Insects and other foods the trout should be eating:
1. BWOs (Little and baetis BWOs)
2. Little Yellow Quills
3. Little Yellow Stoneflies
4. Slate Drakes
5. Needle Stoneflies
6. Mahogany Duns
Most available/ Other types of food:
7. Sculpin, Minnows (Streamers)
Fly Fishing Strategies - Which Fly To Use - Coming Week
Looking at the above list of insects and other foods and then at our Smoky Mountain hatch chart
for the Fall season, you can see that several of the items of food are near their end. Of course, it's
all weather dependant.
A year or two ago around the middle of October, I noticed our hatch chart was not showing any
terrestrials past the first of October. I had just returned from a short trip and noticed lots of ants,
some beetles and even a few hoppers still around the streams in the lower elevations. I modified
the chart and extended them through the month of October. This past weekend, I don't remember
seeing any terrestrials although they may well have been a few around. The point I'm making is the
exact time we stop seeing terrestrials, and the exact time imitations become ineffective, varies.
There's one thing for sure though. We are nearing the end of their cycle and importance as a trout
I have Little Yellow Stoneflies listed above and the chart shows them only through the middle of
October. I didn't see any during the three days I spend this past weekend in the park.
The Little Yellow Quills and Needle Stoneflies are more plentiful in the mid to higher elevations. I'm
sure they are still around. Don't expect to see them if you fish the lower elevation sections of the
The Mahogany Duns are finished hatching and we show them coming off the chart the middle of
Slate Drakes are still plentiful in the middle and lower elevations although I didn't see any hatching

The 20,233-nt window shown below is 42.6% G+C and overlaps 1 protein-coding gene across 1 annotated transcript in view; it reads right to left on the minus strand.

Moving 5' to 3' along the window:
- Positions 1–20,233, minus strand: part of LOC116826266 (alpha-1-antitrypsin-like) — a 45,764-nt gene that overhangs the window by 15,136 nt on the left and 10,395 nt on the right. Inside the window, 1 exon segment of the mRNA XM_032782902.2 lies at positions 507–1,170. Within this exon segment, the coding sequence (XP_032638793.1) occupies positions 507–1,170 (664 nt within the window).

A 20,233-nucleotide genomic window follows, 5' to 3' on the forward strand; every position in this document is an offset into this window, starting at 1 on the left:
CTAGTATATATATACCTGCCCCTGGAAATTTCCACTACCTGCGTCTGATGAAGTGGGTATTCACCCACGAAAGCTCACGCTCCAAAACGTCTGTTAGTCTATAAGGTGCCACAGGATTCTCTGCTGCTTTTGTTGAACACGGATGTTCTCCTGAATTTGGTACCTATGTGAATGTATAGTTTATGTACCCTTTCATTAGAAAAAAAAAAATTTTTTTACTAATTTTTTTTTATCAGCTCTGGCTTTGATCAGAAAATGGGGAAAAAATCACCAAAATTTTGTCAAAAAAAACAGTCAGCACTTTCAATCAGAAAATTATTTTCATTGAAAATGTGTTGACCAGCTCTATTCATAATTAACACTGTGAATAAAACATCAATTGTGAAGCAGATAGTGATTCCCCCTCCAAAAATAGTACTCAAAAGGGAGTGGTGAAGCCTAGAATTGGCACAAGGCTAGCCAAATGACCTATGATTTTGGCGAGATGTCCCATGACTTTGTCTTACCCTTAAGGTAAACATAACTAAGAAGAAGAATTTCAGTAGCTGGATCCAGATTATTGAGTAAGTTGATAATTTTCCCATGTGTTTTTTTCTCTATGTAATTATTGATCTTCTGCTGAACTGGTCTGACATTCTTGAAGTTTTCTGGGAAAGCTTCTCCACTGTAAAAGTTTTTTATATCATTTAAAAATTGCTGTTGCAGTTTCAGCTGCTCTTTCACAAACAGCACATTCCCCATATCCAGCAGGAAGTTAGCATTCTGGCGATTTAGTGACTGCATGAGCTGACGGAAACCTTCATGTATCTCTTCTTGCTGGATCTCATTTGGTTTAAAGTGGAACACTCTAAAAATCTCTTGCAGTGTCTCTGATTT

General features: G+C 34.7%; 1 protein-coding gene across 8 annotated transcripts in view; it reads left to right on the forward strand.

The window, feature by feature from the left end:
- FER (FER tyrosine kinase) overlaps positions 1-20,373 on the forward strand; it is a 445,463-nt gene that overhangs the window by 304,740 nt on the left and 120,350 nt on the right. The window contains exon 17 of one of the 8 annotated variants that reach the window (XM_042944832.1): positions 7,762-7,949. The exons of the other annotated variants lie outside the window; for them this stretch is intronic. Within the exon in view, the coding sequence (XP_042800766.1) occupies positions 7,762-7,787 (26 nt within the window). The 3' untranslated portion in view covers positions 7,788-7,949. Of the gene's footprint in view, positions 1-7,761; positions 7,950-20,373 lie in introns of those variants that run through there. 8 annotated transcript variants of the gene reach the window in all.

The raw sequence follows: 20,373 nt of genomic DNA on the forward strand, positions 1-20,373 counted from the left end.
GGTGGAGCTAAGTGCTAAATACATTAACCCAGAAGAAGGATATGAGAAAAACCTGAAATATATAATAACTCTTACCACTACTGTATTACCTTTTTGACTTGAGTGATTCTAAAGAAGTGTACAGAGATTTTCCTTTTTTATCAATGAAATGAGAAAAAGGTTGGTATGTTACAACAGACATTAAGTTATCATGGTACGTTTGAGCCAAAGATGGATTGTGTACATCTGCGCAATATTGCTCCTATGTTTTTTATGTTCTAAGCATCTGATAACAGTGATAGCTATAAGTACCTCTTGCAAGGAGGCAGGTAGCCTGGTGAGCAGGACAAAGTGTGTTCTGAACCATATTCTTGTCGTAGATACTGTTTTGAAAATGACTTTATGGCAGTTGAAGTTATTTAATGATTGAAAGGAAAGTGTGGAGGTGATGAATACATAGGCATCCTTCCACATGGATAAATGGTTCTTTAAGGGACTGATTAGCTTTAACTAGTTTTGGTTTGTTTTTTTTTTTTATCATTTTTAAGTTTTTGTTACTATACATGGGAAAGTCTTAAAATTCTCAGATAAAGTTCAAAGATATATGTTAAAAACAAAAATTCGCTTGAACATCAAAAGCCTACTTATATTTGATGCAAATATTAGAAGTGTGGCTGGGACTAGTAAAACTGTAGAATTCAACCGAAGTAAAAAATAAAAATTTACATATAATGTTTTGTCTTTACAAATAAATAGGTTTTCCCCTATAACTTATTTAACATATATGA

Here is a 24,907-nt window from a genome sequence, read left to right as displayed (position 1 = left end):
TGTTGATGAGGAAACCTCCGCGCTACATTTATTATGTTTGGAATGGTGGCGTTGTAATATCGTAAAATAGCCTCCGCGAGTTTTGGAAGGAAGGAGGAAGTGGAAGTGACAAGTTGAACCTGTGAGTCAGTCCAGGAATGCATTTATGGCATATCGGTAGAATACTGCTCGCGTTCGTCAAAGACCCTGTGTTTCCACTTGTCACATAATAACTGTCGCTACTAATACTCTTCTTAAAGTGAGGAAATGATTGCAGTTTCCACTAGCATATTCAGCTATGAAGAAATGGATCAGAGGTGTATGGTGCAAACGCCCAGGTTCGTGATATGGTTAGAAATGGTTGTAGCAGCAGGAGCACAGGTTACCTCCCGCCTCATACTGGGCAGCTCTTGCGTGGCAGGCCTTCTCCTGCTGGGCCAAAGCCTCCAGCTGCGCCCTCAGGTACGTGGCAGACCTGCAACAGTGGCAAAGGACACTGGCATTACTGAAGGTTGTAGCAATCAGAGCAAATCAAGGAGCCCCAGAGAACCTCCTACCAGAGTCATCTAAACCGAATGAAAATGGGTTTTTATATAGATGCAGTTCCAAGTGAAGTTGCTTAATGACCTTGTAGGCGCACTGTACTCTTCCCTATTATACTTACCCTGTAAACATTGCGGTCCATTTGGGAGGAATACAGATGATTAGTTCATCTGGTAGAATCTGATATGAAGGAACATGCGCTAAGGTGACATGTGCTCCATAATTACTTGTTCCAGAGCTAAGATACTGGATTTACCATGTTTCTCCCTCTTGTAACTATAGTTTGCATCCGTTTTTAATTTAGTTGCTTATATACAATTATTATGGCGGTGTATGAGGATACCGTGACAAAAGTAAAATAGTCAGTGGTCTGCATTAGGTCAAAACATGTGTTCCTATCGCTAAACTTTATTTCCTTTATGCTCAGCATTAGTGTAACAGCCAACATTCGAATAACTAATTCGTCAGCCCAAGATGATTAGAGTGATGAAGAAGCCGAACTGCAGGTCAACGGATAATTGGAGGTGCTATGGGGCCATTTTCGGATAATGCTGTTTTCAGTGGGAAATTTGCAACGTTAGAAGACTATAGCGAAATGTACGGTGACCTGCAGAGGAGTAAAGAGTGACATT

over the weekend. They are very sporadic hatches and I'm sure there are plenty more hatches to
come. Pay attention to them if you start seeing their shucks along the banks or on the rocks.
These are large mayflies that crawl out of the water to hatch.
What does this mean, so far? It means as far as insect hatches are concerned, the main thing you
should be paying attention to are the Blue-winged Olives. They are three sizes I noticed this past
weekend ranging from about a 20 down to a couple baetis species that would be a size 16. The
smaller sizes should become less and less and the larger baetis sizes should begin to show up
more and more. It's all again, weather dependant. This can be a little confusing if you try to identify
them down to species. There's only about 7 species called BWOs that are and will hatch this Fall in
the Smokies, two of which are the larger baetis. In so far as a hatch is concerned, they will be
representing the majority for the next month for certain. I'm not enjoying writing this because we
are low on stock at Perfect Fly already but should have about a thousand more coming in within
the next couple of weeks. There are four hook sizes and five patterns for the different stages of life
for each hook size.
Streamers imitating crayfish, baitfish and sculpin are very important now and will continue to be
important for the next month. The browns are getting into the spawning mode will attack streamers
aggressively prior to spawning. They become both aggressive and territorial. Just please leave
them alone once they begin to build redds to spawn. This will go on the rest of the month and on
into December. Normally, most of the actual spawning takes place in November but this too, is a
great deal weather and water level dependant.
Today's weather in Gatlinburg will be partly sunny with a high near 65. Look for some frost tonight
with a low around 36. Thursday will be sunny with a high near 67. There's a 20 percent chance of
showers and thunderstorms late Thursday night. There's a 30% chance of showers and
thunderstorms Friday night with a high near 71. Saturday should be sunny with a high near 74 and
a low around 53. Sunday the odds increase to a 30 percent chance of showers and thunderstorms.
The stream levels are generally excellent throughout the park with a few exceptions. Abrams
Creek is running low. By the way, the North Carolina side of the park has more water in the
streams than the Tennessee side at the present time but all of them are in very good shape.
Strategies continued tomorrow
Copyright 2012 James Marsh